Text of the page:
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FIRRMA Act will give Committee on Foreign Investment a needed update

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Our great nation has a long history of welcoming foreign investment, which has been an important economic stimulator and source of capital for American innovation, job growth, and global competitiveness. But there is an important balance to strike between the economic benefit of foreign investment and potential threats to our national security. We can only maintain our policy of openness so long as we are able to assure the American people that their national security won’t be jeopardized.

The Committee on Foreign Investment in the United States (CFIUS), an interagency body led by the Treasury Department, is tasked with policing foreign investment for national security concerns. Current law governing CFIUS has not been modernized for over a decade, and its jurisdiction remains limited. The CFIUS review process was not designed, and is not sufficient, to address today’s modern, evolving threats. As such, China and others have cheated the system, exploited the gaps in its authorities, and are structuring their investments in U.S. businesses to evade scrutiny. Most alarmingly, many transactions that could pose national security concerns often go unreviewed altogether.    

To circumvent CFIUS review, China will often pressure U.S. companies into arrangements such as joint ventures, coercing them into sharing their technology and know-how. This enables Chinese companies to acquire and then replicate U.S.-bred capabilities on their own soil. China has also been able to exploit minority-position investments in early-stage technology companies to gain access to cutting-edge IP, trade secrets, and key personnel. It has figured out which dual-use emerging technologies are in development and not yet subject to export controls.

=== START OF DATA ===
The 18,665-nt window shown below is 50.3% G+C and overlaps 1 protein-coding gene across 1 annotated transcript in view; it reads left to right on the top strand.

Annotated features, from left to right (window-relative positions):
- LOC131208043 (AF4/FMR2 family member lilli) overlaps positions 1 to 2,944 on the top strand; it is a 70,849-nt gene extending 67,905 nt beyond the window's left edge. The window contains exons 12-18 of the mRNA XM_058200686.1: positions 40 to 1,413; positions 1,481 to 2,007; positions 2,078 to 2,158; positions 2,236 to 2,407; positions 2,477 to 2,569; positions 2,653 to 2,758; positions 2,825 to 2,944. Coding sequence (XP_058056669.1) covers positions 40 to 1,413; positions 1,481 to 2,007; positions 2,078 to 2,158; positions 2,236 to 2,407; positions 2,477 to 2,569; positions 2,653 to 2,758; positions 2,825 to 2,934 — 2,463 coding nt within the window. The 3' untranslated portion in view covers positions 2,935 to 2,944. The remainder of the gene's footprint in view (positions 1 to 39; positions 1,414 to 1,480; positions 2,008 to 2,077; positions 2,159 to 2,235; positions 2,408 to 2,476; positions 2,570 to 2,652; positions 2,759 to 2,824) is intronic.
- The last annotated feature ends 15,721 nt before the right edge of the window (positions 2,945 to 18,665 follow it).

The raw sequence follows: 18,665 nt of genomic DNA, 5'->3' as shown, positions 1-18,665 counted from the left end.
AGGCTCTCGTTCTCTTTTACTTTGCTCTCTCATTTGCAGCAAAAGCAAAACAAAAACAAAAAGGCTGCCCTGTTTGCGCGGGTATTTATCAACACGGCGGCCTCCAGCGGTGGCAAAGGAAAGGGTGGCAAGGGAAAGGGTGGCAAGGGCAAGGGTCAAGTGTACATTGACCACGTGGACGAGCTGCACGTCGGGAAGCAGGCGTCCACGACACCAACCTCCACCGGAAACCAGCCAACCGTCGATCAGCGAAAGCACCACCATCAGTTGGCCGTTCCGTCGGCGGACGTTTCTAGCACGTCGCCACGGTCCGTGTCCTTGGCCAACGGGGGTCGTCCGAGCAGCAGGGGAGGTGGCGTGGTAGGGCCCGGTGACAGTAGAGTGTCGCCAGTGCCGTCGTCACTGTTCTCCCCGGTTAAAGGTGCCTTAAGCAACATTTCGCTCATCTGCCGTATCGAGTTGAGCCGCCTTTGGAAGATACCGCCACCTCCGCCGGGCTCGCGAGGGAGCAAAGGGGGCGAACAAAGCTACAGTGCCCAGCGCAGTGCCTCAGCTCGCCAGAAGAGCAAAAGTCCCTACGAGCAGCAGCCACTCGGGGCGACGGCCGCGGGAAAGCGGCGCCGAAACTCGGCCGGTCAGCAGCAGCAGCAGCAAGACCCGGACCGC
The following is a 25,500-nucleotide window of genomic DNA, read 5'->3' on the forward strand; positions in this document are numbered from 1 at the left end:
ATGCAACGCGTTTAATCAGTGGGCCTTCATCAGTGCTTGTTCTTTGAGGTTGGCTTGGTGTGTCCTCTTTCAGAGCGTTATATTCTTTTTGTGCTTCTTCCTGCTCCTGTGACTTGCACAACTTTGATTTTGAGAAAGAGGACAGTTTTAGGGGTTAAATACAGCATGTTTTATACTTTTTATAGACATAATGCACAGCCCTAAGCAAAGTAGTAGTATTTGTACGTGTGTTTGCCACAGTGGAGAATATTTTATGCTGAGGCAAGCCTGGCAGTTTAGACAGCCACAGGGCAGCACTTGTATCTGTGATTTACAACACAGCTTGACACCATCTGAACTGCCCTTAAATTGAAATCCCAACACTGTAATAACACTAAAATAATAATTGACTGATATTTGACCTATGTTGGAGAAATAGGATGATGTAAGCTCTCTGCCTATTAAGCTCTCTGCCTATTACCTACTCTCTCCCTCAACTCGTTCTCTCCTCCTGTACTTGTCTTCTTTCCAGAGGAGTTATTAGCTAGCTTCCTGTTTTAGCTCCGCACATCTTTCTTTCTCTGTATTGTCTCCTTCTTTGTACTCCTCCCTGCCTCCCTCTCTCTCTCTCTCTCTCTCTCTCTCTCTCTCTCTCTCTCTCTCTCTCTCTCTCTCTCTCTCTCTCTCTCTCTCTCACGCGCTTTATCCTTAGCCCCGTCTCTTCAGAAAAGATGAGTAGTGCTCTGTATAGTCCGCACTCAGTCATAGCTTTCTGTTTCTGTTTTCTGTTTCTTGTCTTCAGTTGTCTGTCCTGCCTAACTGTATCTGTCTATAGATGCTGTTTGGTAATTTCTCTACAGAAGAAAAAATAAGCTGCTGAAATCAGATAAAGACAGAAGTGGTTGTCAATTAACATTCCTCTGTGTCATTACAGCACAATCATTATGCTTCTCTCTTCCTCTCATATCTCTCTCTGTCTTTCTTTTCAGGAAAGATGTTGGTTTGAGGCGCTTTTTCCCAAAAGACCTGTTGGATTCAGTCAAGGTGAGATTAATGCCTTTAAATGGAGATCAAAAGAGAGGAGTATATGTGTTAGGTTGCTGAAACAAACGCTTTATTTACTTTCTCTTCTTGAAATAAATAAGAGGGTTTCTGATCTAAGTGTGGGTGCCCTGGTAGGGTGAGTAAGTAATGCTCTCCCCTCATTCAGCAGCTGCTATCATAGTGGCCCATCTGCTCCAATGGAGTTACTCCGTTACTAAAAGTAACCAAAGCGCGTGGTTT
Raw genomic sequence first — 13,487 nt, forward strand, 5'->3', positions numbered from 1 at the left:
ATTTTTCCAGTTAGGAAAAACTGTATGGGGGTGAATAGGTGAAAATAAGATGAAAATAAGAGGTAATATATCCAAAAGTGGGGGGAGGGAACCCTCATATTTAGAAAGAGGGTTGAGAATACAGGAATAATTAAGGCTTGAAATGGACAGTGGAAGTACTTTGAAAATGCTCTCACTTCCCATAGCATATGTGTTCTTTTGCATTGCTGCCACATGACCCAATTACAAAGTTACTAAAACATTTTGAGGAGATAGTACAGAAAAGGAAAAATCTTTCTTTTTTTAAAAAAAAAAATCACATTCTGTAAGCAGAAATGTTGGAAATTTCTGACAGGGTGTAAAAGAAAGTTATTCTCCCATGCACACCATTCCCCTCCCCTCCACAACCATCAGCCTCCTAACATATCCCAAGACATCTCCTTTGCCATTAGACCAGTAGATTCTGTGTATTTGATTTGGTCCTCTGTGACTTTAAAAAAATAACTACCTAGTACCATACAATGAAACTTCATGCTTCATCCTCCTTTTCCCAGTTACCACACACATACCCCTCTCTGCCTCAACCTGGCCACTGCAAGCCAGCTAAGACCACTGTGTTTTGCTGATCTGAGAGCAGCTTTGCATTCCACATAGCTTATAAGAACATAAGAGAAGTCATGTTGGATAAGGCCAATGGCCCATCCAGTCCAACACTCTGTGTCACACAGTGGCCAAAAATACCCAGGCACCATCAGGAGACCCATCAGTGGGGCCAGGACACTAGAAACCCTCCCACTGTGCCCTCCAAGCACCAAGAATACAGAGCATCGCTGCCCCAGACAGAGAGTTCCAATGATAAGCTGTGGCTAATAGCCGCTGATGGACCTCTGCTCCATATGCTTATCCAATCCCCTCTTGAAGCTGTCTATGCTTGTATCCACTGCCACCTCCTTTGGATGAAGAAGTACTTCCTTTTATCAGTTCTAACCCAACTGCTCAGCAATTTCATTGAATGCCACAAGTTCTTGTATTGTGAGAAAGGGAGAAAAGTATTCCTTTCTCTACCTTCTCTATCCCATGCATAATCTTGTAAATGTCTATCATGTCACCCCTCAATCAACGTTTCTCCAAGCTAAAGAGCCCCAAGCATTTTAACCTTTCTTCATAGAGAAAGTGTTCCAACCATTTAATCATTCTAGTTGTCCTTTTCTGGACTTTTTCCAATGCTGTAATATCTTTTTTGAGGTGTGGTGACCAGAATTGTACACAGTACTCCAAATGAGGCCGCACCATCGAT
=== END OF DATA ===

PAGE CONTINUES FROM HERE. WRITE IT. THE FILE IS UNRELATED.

As we speak, China is using any means available to turn our own technology and know-how against us and erase our national security advantage.  This weaponizing of investment is aimed at vacuuming up U.S. industrial capabilities in cutting-edge technologies such as artificial intelligence (AI) and robotics, which have obvious and important military applications. In fact, General Joe Dunford, Chairman of the Joint Chiefs of Staff, says that by 2025, China will pose the greatest threat to U.S. national security of any nation.

The time to modernize the CFIUS review process to address 21st century national security concerns is now, which is why we introduced the bipartisan Foreign Investment Risk Review Modernization Act (FIRRMA). Our bill strikes a careful balance and gives CFIUS the authority it needs to address very real national security issues without unduly chilling foreign investment in the American economy and slowing American economic growth in the process.

FIRRMA would tailor the authority of CFIUS in a targeted manner to allow it to reach additional types of investments like minority-position investments and overseas joint ventures. Our bill would create a new streamlined filing process to encourage notification of potentially problematic transactions.

Despite critics’ scare tactics, the bill would not sweep up harmless business transactions with no ties to national security, and the bill puts in place reasonable safeguards to prevent this from happening. Importantly, it would improve information-sharing with our partners and create a “safe list” of certain allied countries, for which these new types of transactions would be exempt from review. Lastly, FIRRMA helps to provide much-needed additional resources to the panel while maintaining important safeguards to ensure CFIUS would review transactions only when necessary.

Our bill, in addition to being endorsed by the White House, is supported by current secretaries of Defense, Treasury and Commerce, as well as the attorney general; former secretaries of Defense; leaders of the Intelligence community, respected tech companies and U.S. manufacturers.

CFIUS plays an integral part in our national security apparatus, and the federal government has no higher duty than to protect national security interests both at home and abroad.  If we fail to act but continue on the current trajectory, the United States may no longer be the dominant military superpower 10 years from now.  Congress must approach this issue with a sense of urgency and unity, and move forward with these much-needed bipartisan modifications.

Cornyn is the Senate majority whip and a member of the Judiciary Committee. Feinstein is ranking member of the Judiciary Committee.


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